Prosecutors warned police cuts could jeopardise the case against eight people allegedly involved in the North East’s largest ever mortgage fraud.
A complex trial involving bosses and staff of North East Property Buyers and Newcastle Home Loans was due to take place next March.
But after a catalogue of delays, the eight accused will not now face justice until February 2015.
Crown Prosecution Service barrister Paul Greaney told Judge Howard Crowson at Teesside Crown Court the case had been plagued by delays.
He also revealed efforts to bring the case to trial were being hampered by a lack of support from Northumbria Police, which at one stage had taken all their officers off the case.
“At the beginning of the investigation there were substantial police resources available – more than four officers working full time, with a dedicated financial investigator and an accountant to assist them, and others available at the drop of a hat,” he said. “Since then, the economic crime unit of Northumbria Police was disbanded and while there is a small financial investigations unit it’s not on the same scale.
“Throughout we had a dedicated sergeant and constable – and their work was quite superb – but they were taken off the case, then told that if there was work to be done on it, then it would have to be alongside their other duties.
“It’s since been remedied, but there’s still only two of them – that means there are now more barristers for the prosecution than there are police officers involved in the investigation. Resources need to be put into this by the police and unless that occurs there will inevitably be consequences for the prosecution.
“The director of public prosecutions has taken a personal interest in this and we will be consulting with police to impress quite how critical the need for resources is. This is a case of significant public interest, where vulnerable people in the Newcastle area are going to lose their homes because of this, and the chief officer of Northumbria Police has got to understand it’s that important.”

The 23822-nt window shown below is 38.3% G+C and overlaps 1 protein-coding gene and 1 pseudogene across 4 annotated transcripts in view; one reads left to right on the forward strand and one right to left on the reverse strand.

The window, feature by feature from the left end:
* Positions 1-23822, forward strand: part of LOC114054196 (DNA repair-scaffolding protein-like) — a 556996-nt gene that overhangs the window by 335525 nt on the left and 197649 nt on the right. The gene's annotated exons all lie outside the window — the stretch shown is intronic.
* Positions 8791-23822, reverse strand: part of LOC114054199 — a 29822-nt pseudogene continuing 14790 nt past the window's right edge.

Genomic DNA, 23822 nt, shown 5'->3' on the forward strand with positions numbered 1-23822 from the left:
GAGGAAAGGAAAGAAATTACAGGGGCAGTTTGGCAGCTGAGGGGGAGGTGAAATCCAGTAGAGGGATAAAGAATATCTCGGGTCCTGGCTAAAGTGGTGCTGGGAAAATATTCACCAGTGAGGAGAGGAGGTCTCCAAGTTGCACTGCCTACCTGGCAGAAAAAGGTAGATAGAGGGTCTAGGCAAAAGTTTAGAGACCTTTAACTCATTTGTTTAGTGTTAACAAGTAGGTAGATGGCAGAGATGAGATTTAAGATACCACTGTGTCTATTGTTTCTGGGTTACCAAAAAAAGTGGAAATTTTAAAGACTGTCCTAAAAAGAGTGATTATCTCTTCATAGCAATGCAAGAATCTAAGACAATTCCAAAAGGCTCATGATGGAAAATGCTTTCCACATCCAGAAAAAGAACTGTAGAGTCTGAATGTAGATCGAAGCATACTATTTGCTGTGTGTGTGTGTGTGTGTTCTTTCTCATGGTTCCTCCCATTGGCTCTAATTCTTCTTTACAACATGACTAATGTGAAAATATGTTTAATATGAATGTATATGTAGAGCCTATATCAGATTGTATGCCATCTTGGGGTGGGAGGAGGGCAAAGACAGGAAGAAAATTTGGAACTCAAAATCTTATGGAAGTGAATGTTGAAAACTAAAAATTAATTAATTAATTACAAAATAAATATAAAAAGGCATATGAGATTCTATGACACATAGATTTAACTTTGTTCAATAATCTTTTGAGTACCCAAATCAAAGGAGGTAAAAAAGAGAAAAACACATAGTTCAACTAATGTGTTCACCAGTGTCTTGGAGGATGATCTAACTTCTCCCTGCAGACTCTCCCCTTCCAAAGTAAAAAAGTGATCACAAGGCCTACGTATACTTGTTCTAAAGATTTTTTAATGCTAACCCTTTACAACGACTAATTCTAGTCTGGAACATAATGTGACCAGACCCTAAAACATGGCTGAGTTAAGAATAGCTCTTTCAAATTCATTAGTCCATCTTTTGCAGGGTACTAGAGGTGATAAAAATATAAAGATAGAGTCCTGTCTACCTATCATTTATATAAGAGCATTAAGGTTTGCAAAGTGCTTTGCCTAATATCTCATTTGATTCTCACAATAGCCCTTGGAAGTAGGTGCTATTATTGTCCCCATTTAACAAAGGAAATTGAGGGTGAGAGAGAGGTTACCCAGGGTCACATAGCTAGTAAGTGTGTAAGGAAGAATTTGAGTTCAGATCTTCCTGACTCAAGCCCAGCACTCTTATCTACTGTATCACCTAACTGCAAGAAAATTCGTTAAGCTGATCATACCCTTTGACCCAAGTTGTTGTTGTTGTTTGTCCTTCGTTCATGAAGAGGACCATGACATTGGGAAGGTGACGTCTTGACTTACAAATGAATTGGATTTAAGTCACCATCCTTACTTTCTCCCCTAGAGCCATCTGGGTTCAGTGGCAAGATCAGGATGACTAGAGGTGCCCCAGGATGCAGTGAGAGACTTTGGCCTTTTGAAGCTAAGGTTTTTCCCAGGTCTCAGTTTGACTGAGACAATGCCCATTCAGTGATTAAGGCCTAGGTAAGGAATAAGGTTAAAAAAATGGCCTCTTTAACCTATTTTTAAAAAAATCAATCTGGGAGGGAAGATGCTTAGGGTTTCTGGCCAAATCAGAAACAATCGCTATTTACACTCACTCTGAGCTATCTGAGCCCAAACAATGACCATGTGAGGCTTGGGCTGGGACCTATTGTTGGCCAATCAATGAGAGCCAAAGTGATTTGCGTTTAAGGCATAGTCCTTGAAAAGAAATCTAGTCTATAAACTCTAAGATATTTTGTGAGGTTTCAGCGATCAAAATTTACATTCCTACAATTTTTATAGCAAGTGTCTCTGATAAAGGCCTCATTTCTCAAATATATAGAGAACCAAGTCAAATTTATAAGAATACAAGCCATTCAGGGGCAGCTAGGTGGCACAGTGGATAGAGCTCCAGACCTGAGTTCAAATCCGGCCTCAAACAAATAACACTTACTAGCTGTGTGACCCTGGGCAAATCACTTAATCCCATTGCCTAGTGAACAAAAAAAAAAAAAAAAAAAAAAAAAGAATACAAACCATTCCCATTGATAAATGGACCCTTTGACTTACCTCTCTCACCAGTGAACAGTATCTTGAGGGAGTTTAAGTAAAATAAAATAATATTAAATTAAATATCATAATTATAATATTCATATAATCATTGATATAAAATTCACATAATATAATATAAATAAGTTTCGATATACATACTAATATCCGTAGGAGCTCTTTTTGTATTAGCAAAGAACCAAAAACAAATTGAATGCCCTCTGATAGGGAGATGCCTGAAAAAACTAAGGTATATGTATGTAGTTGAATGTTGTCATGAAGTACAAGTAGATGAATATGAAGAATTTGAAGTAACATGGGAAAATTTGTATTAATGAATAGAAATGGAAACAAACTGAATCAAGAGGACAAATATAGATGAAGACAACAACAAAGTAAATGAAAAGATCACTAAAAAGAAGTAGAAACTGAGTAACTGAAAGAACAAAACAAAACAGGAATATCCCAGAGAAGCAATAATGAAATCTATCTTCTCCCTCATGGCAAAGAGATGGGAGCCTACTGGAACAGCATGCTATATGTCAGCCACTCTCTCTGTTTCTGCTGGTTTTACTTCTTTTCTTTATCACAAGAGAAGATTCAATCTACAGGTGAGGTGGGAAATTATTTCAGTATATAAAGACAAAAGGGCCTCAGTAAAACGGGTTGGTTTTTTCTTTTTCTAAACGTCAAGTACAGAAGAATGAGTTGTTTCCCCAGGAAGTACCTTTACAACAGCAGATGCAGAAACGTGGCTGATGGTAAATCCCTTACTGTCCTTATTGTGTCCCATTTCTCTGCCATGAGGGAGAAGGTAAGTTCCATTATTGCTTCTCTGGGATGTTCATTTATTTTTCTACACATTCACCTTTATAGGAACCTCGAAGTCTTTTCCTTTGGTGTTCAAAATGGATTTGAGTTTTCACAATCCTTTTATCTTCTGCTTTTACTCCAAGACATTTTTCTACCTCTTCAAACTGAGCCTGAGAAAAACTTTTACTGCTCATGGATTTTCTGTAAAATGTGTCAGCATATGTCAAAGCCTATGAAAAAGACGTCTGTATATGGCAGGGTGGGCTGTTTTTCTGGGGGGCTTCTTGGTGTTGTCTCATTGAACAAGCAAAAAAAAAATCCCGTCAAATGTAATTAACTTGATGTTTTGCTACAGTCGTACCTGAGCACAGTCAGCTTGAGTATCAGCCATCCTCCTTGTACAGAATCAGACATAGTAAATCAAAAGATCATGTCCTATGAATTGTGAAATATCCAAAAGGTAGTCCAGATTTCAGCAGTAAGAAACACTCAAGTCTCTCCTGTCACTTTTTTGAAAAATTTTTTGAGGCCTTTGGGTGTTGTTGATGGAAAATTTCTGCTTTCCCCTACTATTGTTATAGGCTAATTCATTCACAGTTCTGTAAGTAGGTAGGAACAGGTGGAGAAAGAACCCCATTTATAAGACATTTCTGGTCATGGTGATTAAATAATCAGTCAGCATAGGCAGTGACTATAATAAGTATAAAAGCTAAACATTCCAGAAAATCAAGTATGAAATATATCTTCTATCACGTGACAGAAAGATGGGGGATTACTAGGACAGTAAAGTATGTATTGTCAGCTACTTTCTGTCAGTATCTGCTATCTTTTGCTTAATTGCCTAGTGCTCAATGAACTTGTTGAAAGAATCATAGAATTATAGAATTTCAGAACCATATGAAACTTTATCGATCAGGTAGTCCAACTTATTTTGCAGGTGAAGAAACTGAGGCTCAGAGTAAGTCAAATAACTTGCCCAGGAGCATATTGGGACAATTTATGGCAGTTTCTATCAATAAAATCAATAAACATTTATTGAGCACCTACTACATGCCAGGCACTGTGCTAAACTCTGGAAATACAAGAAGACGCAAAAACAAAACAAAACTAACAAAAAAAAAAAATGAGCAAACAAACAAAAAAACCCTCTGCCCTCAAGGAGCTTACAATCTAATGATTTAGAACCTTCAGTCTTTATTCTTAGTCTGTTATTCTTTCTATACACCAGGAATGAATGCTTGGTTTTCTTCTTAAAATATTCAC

David Purdie, 55, and his wife Grace, 50, both of Wardley Lane in Gateshead, Peter Wardle, 66, from Witton-le-Wear, Samantha Douglas, 43, from The Brambles in Birtley, Linda Patterson, 55, of Maynard Close in Forest Hall, Michael Foster, 41, of the The Meadows in Bournmoor, County Durham, Amee Wilkinson, 28, of Grange Road in Felling, and Stephen Keay, 52, of Hopton Drive in Sunderland, all face charges relating to their business dealings between March 2003 and September 2008, when it is alleged that both property sellers and financial institutions were defrauded.
In 2009, around 2,000 tenants were told they could be made homeless at only 60 days’ notice – a decision upheld at the Court of Appeal in 2012. Before a trial can begin defence barristers said a myriad of problems needed to be resolved.
Peter Lodder, acting for Wardle, said the delays could have been avoided if politicians had thought more about the effect slashing budgets would have. David Purdie’s barrister Leonard Smith said he was still waiting to find out what exactly valuer Stephen Keay was to be tried for.
Former clients of the companies last night were furious at the delays. Eric Duffield, 59, who saw his marriage of 30 years collapse after his home came under threat, said: “I’m disgusted by the length of time this has gone on. A lot of people have lost their homes and a lot of people have given up, but I won’t give up however long it takes.”
Assistant Chief Constable Jo Farrell defended the resources Northumbria Police have assigned to the investigation. He said: “As with most investigations of this kind, inquiries can take several years to reach a conclusion.
“Northumbria Police recognise fraud cases of this scale and complexity, which span several years and include hundreds of thousands of documents, require appropriate staffing.”